Primary Navigation Mobile

Citroën C5 Saloon engines, drive and performance

2008 - 2018 (change model)
Performance rating: 4 out of 54.0

Written by David Ross Published: 6 June 2019 Updated: 6 June 2019

Two petrols are available in the C5 – a 1.8-litre with 127bhp and a 2.0-litre with 143bhp. Both are adequate but the 2.0-litre was replaced in late 2009 by a 1.6-litre THP petrol which uses a turbocharger to produce 155bhp. Despite having more power and a quicker 0-62mph time of 8.6 seconds, it’s also considerably more economical with an average 40mpg.

Lower CO2 emissions mean it’s cheaper to tax too. However, the petrols are upstaged by the very impressive diesels, of which there are several. A 1.6 HDi (110bhp), a 2.0 HDi (138bhp), 2.2 HDi (173bhp) and a 2.7 V6 HDi (208bhp). The 2.0-litre has more than enough punch for most buyers and is economical too, returning around 47mpg. Unsurprisingly it’s the most popular engine and is a great choice for motorway driving, where it’s refined and has good reserves of power for easy overtaking.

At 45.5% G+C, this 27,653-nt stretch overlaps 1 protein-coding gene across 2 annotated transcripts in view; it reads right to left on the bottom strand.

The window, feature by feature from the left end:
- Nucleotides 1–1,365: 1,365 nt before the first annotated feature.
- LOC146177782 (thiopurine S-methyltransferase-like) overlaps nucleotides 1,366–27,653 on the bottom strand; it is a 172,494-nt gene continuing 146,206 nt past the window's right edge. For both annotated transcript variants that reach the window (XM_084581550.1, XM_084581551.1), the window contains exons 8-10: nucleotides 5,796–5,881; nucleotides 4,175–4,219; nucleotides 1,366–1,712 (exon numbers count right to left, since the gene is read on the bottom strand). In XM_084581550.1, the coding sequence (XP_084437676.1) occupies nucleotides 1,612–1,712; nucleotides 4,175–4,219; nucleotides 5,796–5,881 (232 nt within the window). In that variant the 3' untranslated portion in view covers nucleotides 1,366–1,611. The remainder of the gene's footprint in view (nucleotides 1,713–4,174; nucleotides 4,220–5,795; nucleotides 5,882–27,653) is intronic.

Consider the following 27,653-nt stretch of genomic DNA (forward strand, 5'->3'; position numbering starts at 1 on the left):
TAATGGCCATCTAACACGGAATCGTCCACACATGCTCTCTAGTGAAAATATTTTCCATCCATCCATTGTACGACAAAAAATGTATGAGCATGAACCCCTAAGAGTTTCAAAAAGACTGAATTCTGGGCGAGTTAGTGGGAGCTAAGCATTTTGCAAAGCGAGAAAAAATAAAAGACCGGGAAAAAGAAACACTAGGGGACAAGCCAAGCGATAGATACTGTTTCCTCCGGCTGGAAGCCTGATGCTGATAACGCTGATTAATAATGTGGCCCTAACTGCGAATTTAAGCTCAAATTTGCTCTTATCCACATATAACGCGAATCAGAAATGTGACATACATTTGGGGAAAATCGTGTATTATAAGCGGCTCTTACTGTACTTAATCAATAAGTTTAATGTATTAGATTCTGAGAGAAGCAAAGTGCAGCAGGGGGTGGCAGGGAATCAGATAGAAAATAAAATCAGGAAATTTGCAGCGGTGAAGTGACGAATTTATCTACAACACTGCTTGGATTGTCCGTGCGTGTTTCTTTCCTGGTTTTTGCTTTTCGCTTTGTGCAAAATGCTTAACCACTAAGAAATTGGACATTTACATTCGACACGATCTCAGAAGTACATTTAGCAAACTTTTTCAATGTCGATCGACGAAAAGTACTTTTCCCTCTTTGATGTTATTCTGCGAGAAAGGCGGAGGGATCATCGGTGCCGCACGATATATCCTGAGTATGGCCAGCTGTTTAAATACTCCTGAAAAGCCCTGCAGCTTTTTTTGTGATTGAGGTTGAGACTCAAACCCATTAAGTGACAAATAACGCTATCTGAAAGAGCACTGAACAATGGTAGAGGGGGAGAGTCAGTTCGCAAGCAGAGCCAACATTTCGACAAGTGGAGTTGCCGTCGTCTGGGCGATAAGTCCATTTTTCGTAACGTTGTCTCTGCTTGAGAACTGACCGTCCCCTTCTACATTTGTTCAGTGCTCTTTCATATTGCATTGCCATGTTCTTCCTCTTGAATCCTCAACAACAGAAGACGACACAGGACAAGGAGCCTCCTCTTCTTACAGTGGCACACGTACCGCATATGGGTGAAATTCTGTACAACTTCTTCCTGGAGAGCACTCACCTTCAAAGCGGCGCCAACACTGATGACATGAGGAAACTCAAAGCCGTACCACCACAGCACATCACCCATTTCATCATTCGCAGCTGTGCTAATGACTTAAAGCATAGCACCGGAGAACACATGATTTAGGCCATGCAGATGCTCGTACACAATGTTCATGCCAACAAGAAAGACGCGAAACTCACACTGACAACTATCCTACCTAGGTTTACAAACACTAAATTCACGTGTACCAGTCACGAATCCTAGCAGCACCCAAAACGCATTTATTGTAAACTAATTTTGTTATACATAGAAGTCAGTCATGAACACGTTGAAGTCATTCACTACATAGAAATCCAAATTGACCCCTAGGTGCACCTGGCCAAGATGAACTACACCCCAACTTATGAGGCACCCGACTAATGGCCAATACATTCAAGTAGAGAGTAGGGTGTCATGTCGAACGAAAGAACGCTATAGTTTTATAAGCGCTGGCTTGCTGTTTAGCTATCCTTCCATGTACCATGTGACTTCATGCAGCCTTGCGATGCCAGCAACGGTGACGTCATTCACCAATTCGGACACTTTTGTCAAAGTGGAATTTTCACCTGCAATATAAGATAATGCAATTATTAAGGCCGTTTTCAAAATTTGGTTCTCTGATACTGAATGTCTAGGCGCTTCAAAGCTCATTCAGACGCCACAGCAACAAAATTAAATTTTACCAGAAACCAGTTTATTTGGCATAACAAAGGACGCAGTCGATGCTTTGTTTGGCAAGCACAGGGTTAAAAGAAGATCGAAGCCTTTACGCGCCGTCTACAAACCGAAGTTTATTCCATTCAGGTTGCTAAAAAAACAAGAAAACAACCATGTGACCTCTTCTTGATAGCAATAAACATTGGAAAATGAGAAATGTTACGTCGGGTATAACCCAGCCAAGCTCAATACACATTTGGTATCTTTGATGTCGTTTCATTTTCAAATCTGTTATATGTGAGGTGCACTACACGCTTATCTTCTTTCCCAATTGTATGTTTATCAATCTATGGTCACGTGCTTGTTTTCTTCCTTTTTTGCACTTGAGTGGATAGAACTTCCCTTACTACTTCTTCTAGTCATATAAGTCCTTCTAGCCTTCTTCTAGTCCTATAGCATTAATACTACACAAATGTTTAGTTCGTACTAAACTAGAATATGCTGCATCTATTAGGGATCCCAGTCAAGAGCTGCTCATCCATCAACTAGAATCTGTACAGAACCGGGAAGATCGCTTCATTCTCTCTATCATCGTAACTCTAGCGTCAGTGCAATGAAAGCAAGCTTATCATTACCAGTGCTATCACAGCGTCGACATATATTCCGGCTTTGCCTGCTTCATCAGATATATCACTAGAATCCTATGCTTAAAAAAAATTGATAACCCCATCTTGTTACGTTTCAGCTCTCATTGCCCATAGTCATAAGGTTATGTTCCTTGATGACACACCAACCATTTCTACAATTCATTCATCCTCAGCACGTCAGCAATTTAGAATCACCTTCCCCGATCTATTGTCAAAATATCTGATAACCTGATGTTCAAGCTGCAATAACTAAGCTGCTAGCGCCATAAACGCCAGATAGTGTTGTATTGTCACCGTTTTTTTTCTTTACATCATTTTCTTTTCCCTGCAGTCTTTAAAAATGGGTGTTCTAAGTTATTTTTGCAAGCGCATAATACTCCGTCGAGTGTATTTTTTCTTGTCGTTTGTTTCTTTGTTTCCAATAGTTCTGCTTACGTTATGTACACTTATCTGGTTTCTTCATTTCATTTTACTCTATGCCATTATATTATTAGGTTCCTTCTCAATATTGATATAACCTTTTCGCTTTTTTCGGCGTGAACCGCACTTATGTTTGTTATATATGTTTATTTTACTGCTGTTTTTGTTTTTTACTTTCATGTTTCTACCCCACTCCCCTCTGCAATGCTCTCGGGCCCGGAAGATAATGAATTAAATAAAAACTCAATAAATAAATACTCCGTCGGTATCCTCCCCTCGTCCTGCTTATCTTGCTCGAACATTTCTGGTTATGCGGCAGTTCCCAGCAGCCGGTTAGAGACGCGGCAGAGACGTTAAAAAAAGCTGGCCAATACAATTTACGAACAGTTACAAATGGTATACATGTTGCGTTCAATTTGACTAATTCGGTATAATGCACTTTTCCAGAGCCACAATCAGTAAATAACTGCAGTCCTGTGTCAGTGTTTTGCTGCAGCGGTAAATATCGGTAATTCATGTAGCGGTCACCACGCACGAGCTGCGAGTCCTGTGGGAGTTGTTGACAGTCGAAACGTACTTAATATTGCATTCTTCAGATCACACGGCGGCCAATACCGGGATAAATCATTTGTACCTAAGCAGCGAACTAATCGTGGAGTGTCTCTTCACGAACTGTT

The 1.6 HDi is incredibly frugal with a fuel consumption figure of 50mpg, but it can feel a little sluggish, especially at higher speeds. The top of the range 2.7-litre V6 diesel is wonderfully smooth, but only comes with an automatic gearbox. In mid-2009 the 2.7 HDi was replaced by a 3.0 HDi unit and the newer V6 offers plenty of power with 240bhp on tap.

0-62mph takes 8.0 seconds but it’s the effortless nature of the engine which impresses. Although it’s more powerful, economy is actually improved with 38mpg achievable compared to the 34mpg. CO2 emissions are also lower at 195g/km, meaning it is cheaper to tax. In November 2009 a new 2.0 HDi with 160bhp was added to the line-up, replacing both the previous 2.0 HDi and 2.2 HDi units.

It manages the 0-62mph sprint in 9.1 seconds while economy is an impressive 50mpg.

The ride is good on whatever model you choose, though the C5 is unique among large family cars as there’s the option of two different suspension systems. Most C5s are conventional, but top-spec cars and automatics have a ‘hydropneumatic’ suspension system designed to give added comfort. Most buyers will be hard pushed to tell the difference though – all C5s are both supple and comfortable.

Out on the road, the C5 leans a little through bends, though grips and corners surprisingly well. It may be a large car, but around town it feels supple with light steering for easy parking, while it’s relaxed on the motorway and an ideal car for soaking up the miles.